Cost Estimate of Extending Funding for the Children’s Health Insurance Program for 10 Years
CBO and the staff of the Joint Committee on Taxation (JCT) have completed a preliminary estimate of the budgetary effects of extending funding for the Children’s Health Insurance Program (CHIP) for 10 years using specifications provided by your staff. Under those specifications, the provisions of S. 1827, the Keep Kids’ Insurance Dependable and Secure Act of 2017 (KIDS Act), would be extended. In particular, all of the provisions that would be in place in 2022, the final year of funding under that Act, would continue unchanged for the remainder of the 2023-2027 period. The agencies estimate that enacting such legislation would decrease the deficit by $6.0 billion over the 2018-2027 period.
On January 5, 2018, CBO and JCT estimated that S. 1827 would increase the deficit by $0.8 billion over the next ten years after accounting for the enactment of Public Law 115-97, which repealed the penalties related to the individual health insurance mandate starting in 2019, and for administrative action.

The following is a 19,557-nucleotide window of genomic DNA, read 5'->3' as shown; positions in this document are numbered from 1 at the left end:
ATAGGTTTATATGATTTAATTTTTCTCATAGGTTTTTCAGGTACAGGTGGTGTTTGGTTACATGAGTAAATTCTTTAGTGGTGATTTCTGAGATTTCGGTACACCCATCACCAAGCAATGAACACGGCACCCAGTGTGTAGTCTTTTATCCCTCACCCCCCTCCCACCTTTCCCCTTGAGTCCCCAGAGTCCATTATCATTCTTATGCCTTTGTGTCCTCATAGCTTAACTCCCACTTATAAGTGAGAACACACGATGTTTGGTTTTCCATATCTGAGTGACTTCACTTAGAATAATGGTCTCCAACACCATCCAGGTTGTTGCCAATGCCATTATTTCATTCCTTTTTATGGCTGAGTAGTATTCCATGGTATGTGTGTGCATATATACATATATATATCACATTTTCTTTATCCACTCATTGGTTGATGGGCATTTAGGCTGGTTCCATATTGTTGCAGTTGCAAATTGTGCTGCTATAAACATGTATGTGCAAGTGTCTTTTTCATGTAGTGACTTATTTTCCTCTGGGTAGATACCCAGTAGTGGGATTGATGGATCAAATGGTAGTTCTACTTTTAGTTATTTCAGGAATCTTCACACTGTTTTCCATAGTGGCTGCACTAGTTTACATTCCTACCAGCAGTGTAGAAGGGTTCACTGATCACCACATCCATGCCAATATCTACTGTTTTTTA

Extending funding for CHIP for 10 years yields net savings to the federal government because the federal costs of the alternatives to providing coverage through CHIP (primarily Medicaid, subsidized coverage in the marketplaces, and employment-based insurance) are larger than the costs of providing coverage through CHIP during that period. The extension would increase the deficit in each year between 2018 and 2020 and reduce the deficit each year thereafter. The change from annual increases in the deficit to decreases over the 2021-2027 period primarily occurs because the federal matching rate for CHIP would decline relative to its level in prior years—from an average of 93 percent in 2019 to 81.5 percent in 2020 and 70 percent in 2021 and subsequent years—lowering the federal costs of coverage through CHIP as states become responsible for more of the progam’s costs.